Unfortunately, SPAC directors often have financial ties to a sponsor and are compensated in ways that align their interests with those of the sponsor. Where this is true, and where SPAC shareholders file suits alleging a breach of the duties of loyalty and candor, a court should affirm that the board has a duty to provide shareholders with the information they need to exercise their redemption right, and review the conduct of the sponsor and the board under an entire fairness standard.[12]
As a result of the foregoing, the SEC has begun to focus Its attention on SPACs
The Securities and Exchange Commission (“Commission”) is proposing rules intended to enhance investor protections in initial public offerings by special purpose acquisition companies (“SPACs”) and in subsequent business combination transactions between SPACs and private operating companies. Specifically, “[the Commission is] proposing specialised disclosure requirements with respect to, among other things, compensation paid to sponsors, conflicts of interest, dilution, and the fairness of these business combination transactions.
The proposed new rules and amendments to certain rules and forms under the Securities Act of 1933 and the Securities Exchange Act of 1934 would address the application of disclosure, underwriter liability, and other provisions in the context of, and specifically address concerns associated with, business combination transactions involving SPACs as well as the scope of the Private Securities Litigation Reform Act of 1995. Further, [the Commission is] proposing a rule that would deem any business combination transaction involving a reporting shell company, including a SPAC, to involve a sale of securities to the reporting shell company’s shareholders and are proposing to amend a number of financial statement requirements applicable to transactions involving shell companies.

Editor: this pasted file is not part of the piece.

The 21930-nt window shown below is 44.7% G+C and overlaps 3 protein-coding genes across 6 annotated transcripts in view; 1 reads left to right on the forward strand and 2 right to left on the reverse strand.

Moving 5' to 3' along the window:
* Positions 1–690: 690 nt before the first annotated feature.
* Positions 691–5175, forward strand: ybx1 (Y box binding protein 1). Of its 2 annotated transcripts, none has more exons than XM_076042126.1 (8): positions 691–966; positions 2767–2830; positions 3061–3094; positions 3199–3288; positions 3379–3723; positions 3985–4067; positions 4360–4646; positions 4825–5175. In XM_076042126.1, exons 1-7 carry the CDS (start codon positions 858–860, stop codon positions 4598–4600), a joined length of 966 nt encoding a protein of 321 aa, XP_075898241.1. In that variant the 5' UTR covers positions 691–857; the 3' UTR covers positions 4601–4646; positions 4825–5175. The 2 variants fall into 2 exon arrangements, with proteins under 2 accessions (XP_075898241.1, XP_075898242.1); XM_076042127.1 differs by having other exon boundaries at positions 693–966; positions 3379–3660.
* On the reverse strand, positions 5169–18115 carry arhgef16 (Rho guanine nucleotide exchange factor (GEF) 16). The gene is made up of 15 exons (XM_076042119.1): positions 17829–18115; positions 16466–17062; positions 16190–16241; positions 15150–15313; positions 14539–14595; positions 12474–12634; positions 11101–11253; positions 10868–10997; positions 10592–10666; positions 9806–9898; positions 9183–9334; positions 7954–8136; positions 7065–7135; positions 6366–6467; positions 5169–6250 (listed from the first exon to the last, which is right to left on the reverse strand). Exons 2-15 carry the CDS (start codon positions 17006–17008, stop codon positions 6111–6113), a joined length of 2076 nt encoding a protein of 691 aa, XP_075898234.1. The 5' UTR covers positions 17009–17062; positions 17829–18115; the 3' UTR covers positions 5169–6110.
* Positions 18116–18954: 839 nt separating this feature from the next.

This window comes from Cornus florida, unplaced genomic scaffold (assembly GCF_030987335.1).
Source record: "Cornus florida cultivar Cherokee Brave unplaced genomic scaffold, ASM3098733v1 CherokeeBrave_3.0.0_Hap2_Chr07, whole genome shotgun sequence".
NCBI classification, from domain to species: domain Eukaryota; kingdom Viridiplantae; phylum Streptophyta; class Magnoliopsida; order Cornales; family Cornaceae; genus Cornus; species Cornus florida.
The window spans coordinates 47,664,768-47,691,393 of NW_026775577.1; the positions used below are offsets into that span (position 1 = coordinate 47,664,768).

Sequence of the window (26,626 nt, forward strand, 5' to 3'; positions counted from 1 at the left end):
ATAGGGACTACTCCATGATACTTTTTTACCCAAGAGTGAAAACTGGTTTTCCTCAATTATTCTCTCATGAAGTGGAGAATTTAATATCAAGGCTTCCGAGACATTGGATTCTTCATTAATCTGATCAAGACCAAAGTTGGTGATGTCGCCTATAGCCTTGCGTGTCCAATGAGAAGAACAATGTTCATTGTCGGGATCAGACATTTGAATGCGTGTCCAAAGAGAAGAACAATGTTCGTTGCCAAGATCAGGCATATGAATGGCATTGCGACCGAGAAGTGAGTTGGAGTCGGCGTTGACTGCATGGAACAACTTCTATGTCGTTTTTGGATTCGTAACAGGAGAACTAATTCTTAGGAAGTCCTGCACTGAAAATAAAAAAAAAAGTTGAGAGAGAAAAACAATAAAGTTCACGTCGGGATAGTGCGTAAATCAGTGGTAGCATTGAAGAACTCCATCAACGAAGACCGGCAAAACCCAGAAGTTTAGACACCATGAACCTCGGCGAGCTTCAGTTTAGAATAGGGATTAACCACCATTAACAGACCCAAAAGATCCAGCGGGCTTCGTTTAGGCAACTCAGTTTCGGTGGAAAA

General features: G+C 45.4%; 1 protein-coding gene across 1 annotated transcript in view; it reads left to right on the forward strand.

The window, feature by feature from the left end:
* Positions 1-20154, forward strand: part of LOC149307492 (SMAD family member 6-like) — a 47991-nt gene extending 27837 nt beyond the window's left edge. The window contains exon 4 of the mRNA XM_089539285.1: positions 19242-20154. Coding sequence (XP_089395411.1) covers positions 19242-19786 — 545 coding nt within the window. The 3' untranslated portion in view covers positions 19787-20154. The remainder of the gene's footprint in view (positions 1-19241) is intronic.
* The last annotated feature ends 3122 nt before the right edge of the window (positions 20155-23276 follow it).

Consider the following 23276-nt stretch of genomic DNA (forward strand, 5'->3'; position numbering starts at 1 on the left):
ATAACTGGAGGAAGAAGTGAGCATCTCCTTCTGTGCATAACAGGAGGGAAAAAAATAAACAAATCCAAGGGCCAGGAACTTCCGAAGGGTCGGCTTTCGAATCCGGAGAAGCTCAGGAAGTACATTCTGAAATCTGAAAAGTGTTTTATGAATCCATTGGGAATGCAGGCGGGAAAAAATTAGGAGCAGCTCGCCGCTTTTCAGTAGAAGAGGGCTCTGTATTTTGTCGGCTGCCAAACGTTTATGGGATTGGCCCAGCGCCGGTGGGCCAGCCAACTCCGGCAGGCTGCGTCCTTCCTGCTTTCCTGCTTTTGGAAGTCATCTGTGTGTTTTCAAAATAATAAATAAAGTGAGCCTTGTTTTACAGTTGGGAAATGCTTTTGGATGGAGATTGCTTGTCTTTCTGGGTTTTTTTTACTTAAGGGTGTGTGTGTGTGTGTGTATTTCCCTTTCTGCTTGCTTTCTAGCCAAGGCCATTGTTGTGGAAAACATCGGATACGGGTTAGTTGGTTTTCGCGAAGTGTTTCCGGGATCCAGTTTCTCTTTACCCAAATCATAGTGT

In addition, [the Commission is] proposing to update [its] guidance regarding the use of projections in Commission filings as well as to require additional disclosure regarding projections when used in connection with business combination transactions involving SPACs. Finally, [the Commission is] proposing a new safe harbor under the Investment Company Act of 1940 that would provide that a SPAC that satisfies the conditions of the proposed rule would not be an investment company and therefore would not be subject to regulation under the Act.”[13]
And FYI, CalPERS, the State of California’s “State Employees’ Retirement System” (SERS)[14] has voiced its support for the SEC Rule Making provisions.[15]

[1]Bazerman M.H and Patel, P. (Harvard Business Review, From the Magazine) SPACs: What You Need to Know, dated July-August 2021.
[3]See, e.g., Aronson v. Lewis, 473 A.2d 805, 810 (Del. 1984)
[4]See, e.g., In re Rural/Metro Corp. Stockholders Litig., 102 A.3d 205, 253 (Del. Ch. 2014).
[5]See In re PLX Tech. Inc. Stockholders Litig., No. CV 9880-VCL, at *29 (Del. Ch. Oct. 16, 2018), aff’d, 211 A.3d 137 (Del. 2019). 
[10]See Gahng, M. and Ritter, J., (University of Florida) and Zhhang, D. (University of South Carolina), SPACs, July 13, 2022.
[12]Klausner, M. (Stanford Law School; European Corporate Governance Institute (ECGI) and Ohlrogge, M., (New York University School of Law), SPAC Governance: In Need of Judicial Review, Working Paper Series, Paper No. 564 at, dated November 2021.
[13]See SEC Proposed Rule Making on SPACs_22-11048, dated March 30, 2022.
[15]See CalPERS Special Purpose Acquisition Companies, Shell Companies, and Projections (File No. S7-13-22)